A biography of the most academically reserved and scrupulously unassuming sort then proceeds, with impeccable annotation, to explore the unlikely history of Thomas, the sad details of whose life drew their poignant fascination from their association with his famous father. Let me be the first to admit that academically reserved and scrupulously unassuming biography, while potentially amusing, is not an obvious source of powerful fascination, while at the same time insisting that this book is a source of powerful fascination . Why? – one is forced to wonder. Well, to begin with, and as astute readers of this review may already have intuited, there’s a small problem with the facts of Thomas’ existence. In short – he didn’t – exist that is. Thomas Darwin is an entirely fictional creation of Mr. Karlinsky and the book an intricate literary prank – although “prank” does not quite capture the exact spirit of the thing.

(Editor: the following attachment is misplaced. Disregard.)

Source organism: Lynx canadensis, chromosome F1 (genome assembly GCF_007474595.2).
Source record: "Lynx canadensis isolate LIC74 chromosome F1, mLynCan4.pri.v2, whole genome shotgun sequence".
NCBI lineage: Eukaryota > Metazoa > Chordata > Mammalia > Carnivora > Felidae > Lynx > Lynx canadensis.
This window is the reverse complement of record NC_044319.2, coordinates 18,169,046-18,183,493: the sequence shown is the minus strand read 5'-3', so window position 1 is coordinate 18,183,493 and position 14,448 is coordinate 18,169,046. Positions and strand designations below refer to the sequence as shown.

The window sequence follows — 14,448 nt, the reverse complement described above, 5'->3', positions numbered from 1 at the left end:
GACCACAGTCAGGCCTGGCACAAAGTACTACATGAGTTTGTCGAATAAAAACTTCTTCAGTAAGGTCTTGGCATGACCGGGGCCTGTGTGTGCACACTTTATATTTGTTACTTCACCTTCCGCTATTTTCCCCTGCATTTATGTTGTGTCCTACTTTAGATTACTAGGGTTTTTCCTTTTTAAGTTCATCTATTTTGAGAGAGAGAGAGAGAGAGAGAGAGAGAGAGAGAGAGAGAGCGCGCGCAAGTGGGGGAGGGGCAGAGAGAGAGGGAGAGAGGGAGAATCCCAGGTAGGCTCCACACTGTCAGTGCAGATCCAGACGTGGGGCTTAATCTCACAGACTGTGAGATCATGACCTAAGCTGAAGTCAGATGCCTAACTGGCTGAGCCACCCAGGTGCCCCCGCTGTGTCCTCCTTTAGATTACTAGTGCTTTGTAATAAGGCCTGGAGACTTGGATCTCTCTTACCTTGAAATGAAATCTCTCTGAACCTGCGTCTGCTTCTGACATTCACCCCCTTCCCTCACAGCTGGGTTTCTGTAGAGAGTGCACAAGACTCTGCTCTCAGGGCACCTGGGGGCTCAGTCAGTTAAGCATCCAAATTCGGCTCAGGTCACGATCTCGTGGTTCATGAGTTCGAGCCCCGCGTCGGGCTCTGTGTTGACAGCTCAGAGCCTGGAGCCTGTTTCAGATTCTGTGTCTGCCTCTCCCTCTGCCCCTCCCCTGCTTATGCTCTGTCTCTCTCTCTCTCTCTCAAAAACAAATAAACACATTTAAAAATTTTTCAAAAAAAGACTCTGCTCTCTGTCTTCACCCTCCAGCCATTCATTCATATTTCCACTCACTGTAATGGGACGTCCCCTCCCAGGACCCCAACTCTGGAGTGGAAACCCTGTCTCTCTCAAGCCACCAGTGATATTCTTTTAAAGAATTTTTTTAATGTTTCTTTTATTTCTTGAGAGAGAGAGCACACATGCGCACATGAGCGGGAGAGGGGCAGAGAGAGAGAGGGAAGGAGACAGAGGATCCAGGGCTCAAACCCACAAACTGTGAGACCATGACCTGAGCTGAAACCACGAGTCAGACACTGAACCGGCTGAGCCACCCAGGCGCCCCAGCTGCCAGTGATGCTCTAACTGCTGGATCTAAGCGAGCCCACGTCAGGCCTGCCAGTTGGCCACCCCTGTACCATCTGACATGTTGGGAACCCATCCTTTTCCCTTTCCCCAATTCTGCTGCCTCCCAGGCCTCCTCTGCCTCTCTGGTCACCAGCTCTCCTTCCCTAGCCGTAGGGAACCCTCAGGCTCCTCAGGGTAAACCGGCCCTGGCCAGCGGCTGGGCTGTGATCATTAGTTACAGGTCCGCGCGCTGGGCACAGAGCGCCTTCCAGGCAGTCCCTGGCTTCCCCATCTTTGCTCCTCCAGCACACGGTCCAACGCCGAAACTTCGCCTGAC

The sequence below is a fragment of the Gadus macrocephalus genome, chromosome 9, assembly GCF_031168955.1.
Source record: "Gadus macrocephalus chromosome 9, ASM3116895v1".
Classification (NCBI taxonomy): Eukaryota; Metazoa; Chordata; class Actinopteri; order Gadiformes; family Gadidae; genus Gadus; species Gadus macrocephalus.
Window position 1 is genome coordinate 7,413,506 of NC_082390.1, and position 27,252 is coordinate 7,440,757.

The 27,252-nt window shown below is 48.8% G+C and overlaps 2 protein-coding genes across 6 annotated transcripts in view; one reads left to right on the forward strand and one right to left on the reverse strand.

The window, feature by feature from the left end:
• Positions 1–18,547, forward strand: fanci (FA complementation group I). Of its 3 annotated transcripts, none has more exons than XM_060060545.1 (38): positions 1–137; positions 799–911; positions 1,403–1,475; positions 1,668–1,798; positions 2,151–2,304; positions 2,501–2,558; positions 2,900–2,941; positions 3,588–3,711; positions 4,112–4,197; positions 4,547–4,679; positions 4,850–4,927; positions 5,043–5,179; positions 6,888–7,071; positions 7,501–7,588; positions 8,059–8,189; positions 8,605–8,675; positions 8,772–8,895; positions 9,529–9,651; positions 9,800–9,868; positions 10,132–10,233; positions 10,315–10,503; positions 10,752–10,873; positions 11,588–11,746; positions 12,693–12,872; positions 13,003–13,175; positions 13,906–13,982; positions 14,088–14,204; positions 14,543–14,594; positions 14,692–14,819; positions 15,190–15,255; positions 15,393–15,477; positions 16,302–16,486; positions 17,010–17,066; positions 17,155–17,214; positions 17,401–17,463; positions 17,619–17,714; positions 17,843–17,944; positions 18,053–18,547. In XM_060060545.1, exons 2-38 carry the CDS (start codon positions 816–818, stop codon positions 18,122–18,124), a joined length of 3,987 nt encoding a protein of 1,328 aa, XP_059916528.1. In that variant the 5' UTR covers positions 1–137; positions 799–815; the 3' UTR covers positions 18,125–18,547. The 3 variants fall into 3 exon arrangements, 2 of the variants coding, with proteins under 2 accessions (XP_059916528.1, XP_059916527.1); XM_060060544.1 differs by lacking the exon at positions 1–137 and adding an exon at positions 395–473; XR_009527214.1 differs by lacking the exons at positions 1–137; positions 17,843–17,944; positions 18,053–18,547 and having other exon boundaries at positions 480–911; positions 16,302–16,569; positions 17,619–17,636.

As Karlinsky in his role of narrator explains, “According to Darwin family lore, an otherwise healthy Thomas tragically and abruptly died of tuberculosis while travelling in Canada following his second year at Cambridge.” The records of the London Asylum corroborated the cause of death but the bigger question was, of course, what was Thomas doing in the asylum in the first place?